Traditional maize post-harvest management practices amongst smallholder farmers in Guatemala

J. R. Mendoza, L. Sabillón, W. Martinez, C. Campabadal, H. E. Hallen-Adams, A. Bianchini

Research output: Contribution to journalArticlepeer-review

47 Scopus citations


Much of the maize that is produced in Guatemala is planted, harvested and handled via subsistence-oriented agricultural practices, strongly connected to Mayan heritage. This post-harvest assessment study was done to characterize the current practices used in the region of Huehuetenango, Guatemala, in order to identify the different grain handling practices in the region as well as possible factors contributing to post-harvest losses of maize. A total of 280 families representing 14 rural communities were surveyed through interviews. Survey revealed that most (88%) of interviewed farmers prefer to dry the maize cobs after harvest by laying them in stacks exposed to direct sunlight. After drying, harvested maize is stored until consumption along with purchased maize kernels from the market. Among storage practices, 62% of surveyed families store the maize as shelled kernels; while 38% store it on cobs. When storing shelled maize, bags are the preferred containers among 81% of farmers, while only 14% use metal silos. Among farmers who stored maize on cobs, 74% use the tapanco as the preferred storage structure. Forty-one percent of farmers indicated storing the maize for at least 4 months. During the storage time, 61% of farmers perform grain quality checks once a week. Moreover, 65% perform pest control during storage; however, in most cases, the control is not preventive but corrective. For 49% of farmers, the main cause of loss between harvest and consumption is the mishandling of grain moisture, leading to insect and fungal infestation. With this data, it was possible to identify diverse maize harvesting, drying, storage and consumption practices within the studied communities. Understanding the traditional post-harvest practices will help better design intervention steps to improve these practices and to increase food security and food safety for smallholder farmers in the Guatemalan Highlands.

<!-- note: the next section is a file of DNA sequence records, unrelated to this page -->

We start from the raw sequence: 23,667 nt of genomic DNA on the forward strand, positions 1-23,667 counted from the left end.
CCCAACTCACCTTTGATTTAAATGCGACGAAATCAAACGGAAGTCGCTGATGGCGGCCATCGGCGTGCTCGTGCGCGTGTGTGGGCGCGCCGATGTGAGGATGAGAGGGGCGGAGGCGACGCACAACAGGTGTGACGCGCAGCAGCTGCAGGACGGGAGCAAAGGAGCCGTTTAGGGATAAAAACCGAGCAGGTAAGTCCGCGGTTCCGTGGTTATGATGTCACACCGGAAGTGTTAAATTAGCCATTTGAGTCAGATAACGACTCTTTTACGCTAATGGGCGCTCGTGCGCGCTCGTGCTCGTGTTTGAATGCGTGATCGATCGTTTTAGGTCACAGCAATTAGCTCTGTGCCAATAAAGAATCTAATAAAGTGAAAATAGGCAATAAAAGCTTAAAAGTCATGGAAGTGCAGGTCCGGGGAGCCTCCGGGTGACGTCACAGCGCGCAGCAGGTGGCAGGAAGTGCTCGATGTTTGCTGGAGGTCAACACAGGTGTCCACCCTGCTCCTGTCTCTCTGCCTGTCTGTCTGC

Original languageEnglish (US)
Pages (from-to)14-21
Number of pages8
JournalJournal of Stored Products Research
StatePublished - Mar 1 2017


  • Grain loss
  • Guatemala
  • Maize
  • Post-harvest

ASJC Scopus subject areas

  • Food Science
  • Agronomy and Crop Science
  • Insect Science
  • Horticulture


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